Omen of Sorrow is something that 18-year-old me would have found so totally cool. Drenched in gothic grim darkness, it’s an effort to bring together vampires, werewolves, dark angels, succubi, mummies and… well, Elizabeth Bathory, into a game that looks and feels like an emo kid’s “black-as-their-soul” poetry. While I’d like to think that my sense of aesthetics is a little more nuanced now (though given I can’t stop watching Babylon, perhaps it’s not so much evolved as it is shifted), I do very much love the presentation of the game. If only the Switch port wasn’t crippled by one technical issue.
Related reading: As a fighting game it’s nowhere near as good, but Fight of Gods is MUCH more transgressive than Omen of Sorrow is. You can fight as Jesus Christ, and you can bet that went down well with a certain group. Our review.
Perhaps the best way to describe Omen of Sorrow, as far as how it functions as a fighting game, is “Mortal Kombat adjacent.” As with Mortal Kombat, it features 3D characters fighting on a 2D plane, and its approach to a combo system is similar in quality. Each character feels nice and distinct to play with, and while I wouldn’t necessarily call the combat graceful, like you might see in a BlazBlue or Guilty Gear title (it wasn’t graceful in Mortal Kombat either), there’s a nice crunchiness and visceral impact to attacks which helps to give battles weight.
However, it’s nowhere near as violent as Mortal Kombat, and this was both surprising and, frankly, disappointing. Elizabeth Bathory can summon a giant blood dragon to bite down on her opponent but… I mean, it’s Elizabeth Bathory. I was expecting fountains of blood and screams of agony as she slowly slashed pieces of flesh off her opponent. And it almost completely ignores the other half of gothic horror. This is an intensely sexual genre, as far back as Dracula and The Monk, and while a couple of characters are wearing skimpy clothing, there’s very little of the dark eroticism going on. It has a Dracula figure… but he’s very limp.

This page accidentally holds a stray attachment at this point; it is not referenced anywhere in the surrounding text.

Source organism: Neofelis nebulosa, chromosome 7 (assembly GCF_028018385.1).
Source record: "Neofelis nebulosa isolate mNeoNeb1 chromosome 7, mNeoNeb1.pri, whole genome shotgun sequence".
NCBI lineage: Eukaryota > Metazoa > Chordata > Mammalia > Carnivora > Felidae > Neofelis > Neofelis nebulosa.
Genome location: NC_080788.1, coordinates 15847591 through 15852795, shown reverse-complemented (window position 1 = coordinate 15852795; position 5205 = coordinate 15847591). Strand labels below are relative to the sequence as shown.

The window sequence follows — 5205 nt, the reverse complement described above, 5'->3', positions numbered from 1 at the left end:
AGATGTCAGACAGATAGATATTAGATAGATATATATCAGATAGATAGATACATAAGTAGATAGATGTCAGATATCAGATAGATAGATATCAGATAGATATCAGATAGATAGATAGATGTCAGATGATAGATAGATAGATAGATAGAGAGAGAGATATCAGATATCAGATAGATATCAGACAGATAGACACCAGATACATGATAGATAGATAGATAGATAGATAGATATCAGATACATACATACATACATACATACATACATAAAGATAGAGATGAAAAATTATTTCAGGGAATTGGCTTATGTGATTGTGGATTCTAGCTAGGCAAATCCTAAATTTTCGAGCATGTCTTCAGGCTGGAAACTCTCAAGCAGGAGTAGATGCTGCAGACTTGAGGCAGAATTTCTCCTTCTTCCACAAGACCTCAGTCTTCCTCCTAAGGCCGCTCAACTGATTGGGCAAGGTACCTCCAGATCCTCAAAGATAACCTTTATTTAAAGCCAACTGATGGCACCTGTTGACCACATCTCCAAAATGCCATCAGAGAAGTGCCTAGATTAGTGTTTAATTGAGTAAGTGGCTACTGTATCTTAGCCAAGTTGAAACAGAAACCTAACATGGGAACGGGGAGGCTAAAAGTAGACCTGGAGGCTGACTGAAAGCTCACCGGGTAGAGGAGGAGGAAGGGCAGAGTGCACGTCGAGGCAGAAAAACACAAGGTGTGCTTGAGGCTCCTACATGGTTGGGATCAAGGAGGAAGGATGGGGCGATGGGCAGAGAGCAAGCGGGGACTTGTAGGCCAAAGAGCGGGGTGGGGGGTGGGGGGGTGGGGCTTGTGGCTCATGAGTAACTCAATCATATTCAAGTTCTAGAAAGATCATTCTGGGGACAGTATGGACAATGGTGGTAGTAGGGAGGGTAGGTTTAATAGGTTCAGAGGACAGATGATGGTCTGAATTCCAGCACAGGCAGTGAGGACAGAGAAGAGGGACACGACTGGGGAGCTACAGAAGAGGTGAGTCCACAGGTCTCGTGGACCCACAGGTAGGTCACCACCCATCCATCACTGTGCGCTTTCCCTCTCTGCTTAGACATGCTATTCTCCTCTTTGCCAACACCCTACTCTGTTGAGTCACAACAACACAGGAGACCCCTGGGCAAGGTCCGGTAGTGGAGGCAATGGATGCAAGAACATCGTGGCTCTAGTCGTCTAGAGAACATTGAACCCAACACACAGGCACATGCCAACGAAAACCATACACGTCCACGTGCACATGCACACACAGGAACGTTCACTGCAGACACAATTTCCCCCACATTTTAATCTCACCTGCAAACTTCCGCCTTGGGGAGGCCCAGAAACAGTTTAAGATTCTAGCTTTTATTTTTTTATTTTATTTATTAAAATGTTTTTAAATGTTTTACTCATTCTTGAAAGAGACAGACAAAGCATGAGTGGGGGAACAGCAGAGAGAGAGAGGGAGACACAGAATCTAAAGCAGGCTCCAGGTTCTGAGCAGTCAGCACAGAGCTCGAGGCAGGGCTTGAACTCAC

To be a little more serious, I did expect Omen of Sorrow to be a more extreme experience than it is. Whether it’s deeply sexual characters (seriously, succubi and Dracula are defined by this trait), or creatures renowned for extreme violence, it does seem like the game developers let their concept down a little by playing it far too safe and missing core character qualities from just about every entity in the roster. Meanwhile on the violence side of things, to reflect the adult and brutal nature of the gothic and horror genres, it does have Mortal Kombat-like finishers! But they are bloodless, X-ray-free, and the enemy body is left intact at the end of it. Disappointing.
The combat itself is nice, however, with each of the 12 characters having their own unique moveset and style that is appropriate to the character, and whatever book or mythology they were drawn from. As usual, I personally prefer the characters that have a bit of speed in their movement, even if that comes at the expense of power and range, but despite that preference (let’s call it the “Marie Rose/Talim/Sakura/Athena/Noel” taste in characters), I was still able to guide the heavier, slower characters well enough to get through the story stages where it was necessary. If I can struggle through the heavy character sections, I usually find that to be a good indicator that the game is well enough balanced that you can choose a character without wondering if they’ll be totally useless.